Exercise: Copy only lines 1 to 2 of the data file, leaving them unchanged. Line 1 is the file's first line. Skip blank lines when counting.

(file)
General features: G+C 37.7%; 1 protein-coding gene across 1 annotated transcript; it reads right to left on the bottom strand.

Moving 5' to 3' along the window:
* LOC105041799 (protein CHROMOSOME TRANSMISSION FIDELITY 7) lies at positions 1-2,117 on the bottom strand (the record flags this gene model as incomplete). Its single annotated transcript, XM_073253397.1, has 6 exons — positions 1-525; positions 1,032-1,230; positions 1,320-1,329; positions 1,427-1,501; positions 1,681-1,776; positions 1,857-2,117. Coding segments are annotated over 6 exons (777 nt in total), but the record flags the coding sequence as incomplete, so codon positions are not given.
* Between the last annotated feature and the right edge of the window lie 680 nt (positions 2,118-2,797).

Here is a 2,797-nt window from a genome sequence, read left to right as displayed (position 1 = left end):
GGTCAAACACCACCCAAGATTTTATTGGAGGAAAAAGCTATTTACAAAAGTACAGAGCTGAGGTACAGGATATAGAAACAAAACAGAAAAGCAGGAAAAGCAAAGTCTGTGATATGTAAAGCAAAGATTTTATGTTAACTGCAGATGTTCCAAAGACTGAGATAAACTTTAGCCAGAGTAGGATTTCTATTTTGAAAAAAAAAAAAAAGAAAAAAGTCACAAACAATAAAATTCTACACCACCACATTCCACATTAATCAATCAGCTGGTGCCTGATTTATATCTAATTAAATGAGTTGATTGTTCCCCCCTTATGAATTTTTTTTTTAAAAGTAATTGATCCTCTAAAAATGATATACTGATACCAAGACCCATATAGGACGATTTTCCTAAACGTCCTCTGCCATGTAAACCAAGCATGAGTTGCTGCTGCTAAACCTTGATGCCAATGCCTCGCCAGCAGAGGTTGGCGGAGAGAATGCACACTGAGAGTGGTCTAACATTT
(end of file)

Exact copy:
General features: G+C 37.7%; 1 protein-coding gene across 1 annotated transcript; it reads right to left on the bottom strand.

Moving 5' to 3' along the window: